The Omega Films

I found this question on Reddit, and I thought I'd regurgitate it here:

"Humanity is wiped out. What 10 movies would you suggest the advanced alien race that discovers our civilization watch to understand humanity?"

Just imagine: like in Superman, you are fully aware of the impending end of the world. But instead of saving the life of your only son, you schlep on down to the miraculously-still-in-business Blockbuster Video, and save ten films instead. And don't overthink this; just assume translations and subtitles are universal, region codes are non-existent, and the aliens have the required technology to watch these movies. What ten movies do you save?

I'm not asking you to pick your 10 favorite movies, and I'm not asking you to pick the 10 greatest movies. I'm asking you to pick ten films to represent Earth and the human race. Who we were, what we were, and what we meant we said "Humanity."


12 Angry Men
We fought for the truth. We believed in our fellow man. Even the corrupted and the criminal deserved the briefest benefit of the doubt. It was so easy to cast aspersions on others; somebody had to stand up for the wretched, the dark, the castoffs and the unwanted. Because among them may be an innocent. And we never give up in the name of innocence.

High Noon
We all wanted to be heroes. We all want to stand up for the little man, and protect him from oncoming evil. We knew it was dangerous, but we felt an obligation. A calling. Even if the little man we're protecting wouldn't stand beside us, we would fight the necessary fight. It was a thankless job, and frequently a dangerous one, but we did it nonetheless.

Schindler's List
We weren't perfect. We all made mistakes. Sometimes individually, sometimes as a nation. Sometimes we let our mistakes get out of hand. Even in mankind's darkest moments, the seemingly small actions of one man were able to shine through. True heroes made true sacrifices, and that made all the difference.

Inherit the Wind
We put our faith in two elements: What we believed, and what we knew. And often times, the two worlds collided. What was truth? What was folly? How did science and religion coexist when they seemingly contradicted each other, and how did the followers of the two opposing factions withstand each other? Ironically, in our eternal quest for truth, we neglected to answer our own questions.

To Kill a Mockingbird
As children, we saw life as simplistic and idealized to perfection. But there came a time when we matured, and saw the world for what it was. There was evil in this world, but there was always good to contrast it. There were victims, and there were victimizers. There were misunderstood people, feared, but good at heart. But there were also people in high standing who were rotten and repugnant. While it's not fair to blame these circumstances on any particular cause, it's easy to see how a childhood dies when confronted by them.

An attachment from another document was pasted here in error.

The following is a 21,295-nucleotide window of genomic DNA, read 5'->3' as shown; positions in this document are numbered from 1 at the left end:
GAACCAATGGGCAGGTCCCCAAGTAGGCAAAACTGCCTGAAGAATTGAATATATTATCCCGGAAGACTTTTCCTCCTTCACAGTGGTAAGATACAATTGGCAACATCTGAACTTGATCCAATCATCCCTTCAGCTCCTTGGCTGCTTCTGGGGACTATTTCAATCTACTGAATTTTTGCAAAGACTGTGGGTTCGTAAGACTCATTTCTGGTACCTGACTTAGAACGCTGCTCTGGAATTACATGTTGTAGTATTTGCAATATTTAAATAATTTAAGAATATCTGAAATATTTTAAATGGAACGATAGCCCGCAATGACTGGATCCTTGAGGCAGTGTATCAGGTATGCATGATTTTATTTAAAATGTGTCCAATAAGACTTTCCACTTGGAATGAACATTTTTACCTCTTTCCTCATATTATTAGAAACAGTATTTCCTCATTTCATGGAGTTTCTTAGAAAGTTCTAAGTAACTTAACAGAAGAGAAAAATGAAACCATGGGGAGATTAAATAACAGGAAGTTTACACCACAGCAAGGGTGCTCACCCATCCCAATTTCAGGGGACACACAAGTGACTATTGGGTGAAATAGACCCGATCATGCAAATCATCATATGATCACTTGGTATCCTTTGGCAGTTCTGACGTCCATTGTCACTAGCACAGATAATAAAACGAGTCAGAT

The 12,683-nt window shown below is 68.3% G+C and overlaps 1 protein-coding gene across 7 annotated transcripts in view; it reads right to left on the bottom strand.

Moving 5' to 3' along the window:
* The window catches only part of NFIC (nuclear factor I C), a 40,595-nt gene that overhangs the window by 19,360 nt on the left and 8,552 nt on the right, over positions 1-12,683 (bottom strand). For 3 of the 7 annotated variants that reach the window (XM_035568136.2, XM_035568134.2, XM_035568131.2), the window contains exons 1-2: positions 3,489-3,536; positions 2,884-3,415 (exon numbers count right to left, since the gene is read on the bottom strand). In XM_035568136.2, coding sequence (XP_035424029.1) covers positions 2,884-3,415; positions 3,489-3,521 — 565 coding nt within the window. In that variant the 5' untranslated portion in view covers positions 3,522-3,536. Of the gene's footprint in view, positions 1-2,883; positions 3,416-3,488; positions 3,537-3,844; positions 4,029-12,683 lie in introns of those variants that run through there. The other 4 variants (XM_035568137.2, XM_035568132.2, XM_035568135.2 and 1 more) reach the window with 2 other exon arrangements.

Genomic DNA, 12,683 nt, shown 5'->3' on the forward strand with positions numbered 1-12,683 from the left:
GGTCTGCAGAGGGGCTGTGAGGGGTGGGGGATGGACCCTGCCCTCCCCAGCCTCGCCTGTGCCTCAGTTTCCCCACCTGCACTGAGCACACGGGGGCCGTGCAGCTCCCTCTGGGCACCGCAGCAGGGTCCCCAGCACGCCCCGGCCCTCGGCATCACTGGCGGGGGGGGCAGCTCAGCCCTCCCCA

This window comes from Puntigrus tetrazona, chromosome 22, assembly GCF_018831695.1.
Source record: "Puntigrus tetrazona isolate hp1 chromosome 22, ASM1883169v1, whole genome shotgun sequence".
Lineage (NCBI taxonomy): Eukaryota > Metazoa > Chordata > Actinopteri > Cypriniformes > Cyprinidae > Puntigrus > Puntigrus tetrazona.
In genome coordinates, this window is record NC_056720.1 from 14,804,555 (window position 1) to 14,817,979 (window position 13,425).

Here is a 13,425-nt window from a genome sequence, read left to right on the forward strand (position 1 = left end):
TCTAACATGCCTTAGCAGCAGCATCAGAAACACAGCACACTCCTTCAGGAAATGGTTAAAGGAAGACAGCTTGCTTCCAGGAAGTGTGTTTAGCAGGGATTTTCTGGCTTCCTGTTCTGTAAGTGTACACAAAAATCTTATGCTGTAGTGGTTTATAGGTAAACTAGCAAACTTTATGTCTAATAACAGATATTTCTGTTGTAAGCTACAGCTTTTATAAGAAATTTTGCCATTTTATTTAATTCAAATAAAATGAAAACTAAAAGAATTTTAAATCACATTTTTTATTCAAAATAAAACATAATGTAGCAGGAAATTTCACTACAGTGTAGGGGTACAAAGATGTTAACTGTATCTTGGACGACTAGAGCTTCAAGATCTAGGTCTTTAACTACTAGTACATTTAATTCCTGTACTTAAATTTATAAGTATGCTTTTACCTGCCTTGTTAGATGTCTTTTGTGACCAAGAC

We had freedoms. We had pleasures. We had so many luxuries and extravagances we seldom bothered to think of negative consequences. And we were lazy. My god, were we lazy. Surely, somebody somewhere was fixing all the problems. We couldn't be bothered. We were enjoying our own lives. Somebody was doing all the dirty work for us. Yeah...

We were always searching for new ways to pass the time, to have fun, to experience new and exciting boundaries. We liked to indulge. Sometimes destructively. Our bodies were fragile, but we never had any qualms about pushing them to the brink, just for a fleeting, momentary high. Oh, but we weren't all bad. Some of us realized our destructive natures. Some wanted out. Some were willing to pay the price. Or at least try.

Throughout our existence, there was much immigration, emigration, exodus and diaspora. Our slight differences made us stupid, arrogant, prejudiced, and spiteful. For the longest time, we refused to accept a human life was a human life. And while we were slow to change, we eventually did so. Step by step. Inch by inch. One fight at a time.

Bicycle Thieves
Many were content with the bare necessities; a roof over our head, clothes on our back, food on our plates, and a family to love. And yet, the simplest of achievements was never an assurance. There were always people willing to muck up the works. Disobedience, malfeasance, and small acts of petty larceny all had the power to turn the life of a single man upside down. Simply put, playing by the rules was a loser's game. Life is brutal, and existence is suffering.

Wild Strawberries
Despite the pits and valleys, we all knew one thing: our time was short. Everyone dead once lived, and everyone living would die. It was such a short period of time; what was the purpose? Was there a purpose? Was there reason? Did we even matter? Did humanity matter? Maybe not on a cosmic sense, maybe not even in a worldwide sense. But in a close, immediate and deeply personal sense, yes. And that was all that mattered.

Here lies the human race. We existed. We mattered.